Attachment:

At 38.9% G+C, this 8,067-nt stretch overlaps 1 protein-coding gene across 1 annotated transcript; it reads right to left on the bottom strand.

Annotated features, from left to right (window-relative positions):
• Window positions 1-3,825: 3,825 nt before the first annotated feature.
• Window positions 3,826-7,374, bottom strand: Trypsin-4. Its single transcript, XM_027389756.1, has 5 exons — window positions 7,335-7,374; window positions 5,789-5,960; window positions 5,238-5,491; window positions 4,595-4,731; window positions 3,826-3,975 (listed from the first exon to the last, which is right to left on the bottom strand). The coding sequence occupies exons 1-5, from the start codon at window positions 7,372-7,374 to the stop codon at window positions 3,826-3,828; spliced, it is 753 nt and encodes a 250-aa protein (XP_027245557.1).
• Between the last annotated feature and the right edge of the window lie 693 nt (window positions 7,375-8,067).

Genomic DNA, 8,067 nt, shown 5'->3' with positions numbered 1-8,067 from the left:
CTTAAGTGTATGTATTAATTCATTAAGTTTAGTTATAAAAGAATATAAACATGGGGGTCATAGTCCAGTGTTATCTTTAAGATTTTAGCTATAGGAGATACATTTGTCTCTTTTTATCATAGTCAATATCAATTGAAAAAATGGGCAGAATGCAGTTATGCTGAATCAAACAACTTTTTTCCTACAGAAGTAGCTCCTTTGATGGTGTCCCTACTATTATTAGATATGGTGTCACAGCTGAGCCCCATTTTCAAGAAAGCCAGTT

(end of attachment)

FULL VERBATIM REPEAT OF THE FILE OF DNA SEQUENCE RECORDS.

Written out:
At 38.9% G+C, this 8,067-nt stretch overlaps 1 protein-coding gene across 1 annotated transcript; it reads right to left on the bottom strand.

Annotated features, from left to right (window-relative positions):
• Window positions 1-3,825: 3,825 nt before the first annotated feature.
• Window positions 3,826-7,374, bottom strand: Trypsin-4. Its single transcript, XM_027389756.1, has 5 exons — window positions 7,335-7,374; window positions 5,789-5,960; window positions 5,238-5,491; window positions 4,595-4,731; window positions 3,826-3,975 (listed from the first exon to the last, which is right to left on the bottom strand). The coding sequence occupies exons 1-5, from the start codon at window positions 7,372-7,374 to the stop codon at window positions 3,826-3,828; spliced, it is 753 nt and encodes a 250-aa protein (XP_027245557.1).
• Between the last annotated feature and the right edge of the window lie 693 nt (window positions 7,375-8,067).

Genomic DNA, 8,067 nt, shown 5'->3' with positions numbered 1-8,067 from the left:
CTTAAGTGTATGTATTAATTCATTAAGTTTAGTTATAAAAGAATATAAACATGGGGGTCATAGTCCAGTGTTATCTTTAAGATTTTAGCTATAGGAGATACATTTGTCTCTTTTTATCATAGTCAATATCAATTGAAAAAATGGGCAGAATGCAGTTATGCTGAATCAAACAACTTTTTTCCTACAGAAGTAGCTCCTTTGATGGTGTCCCTACTATTATTAGATATGGTGTCACAGCTGAGCCCCATTTTCAAGAAAGCCAGTT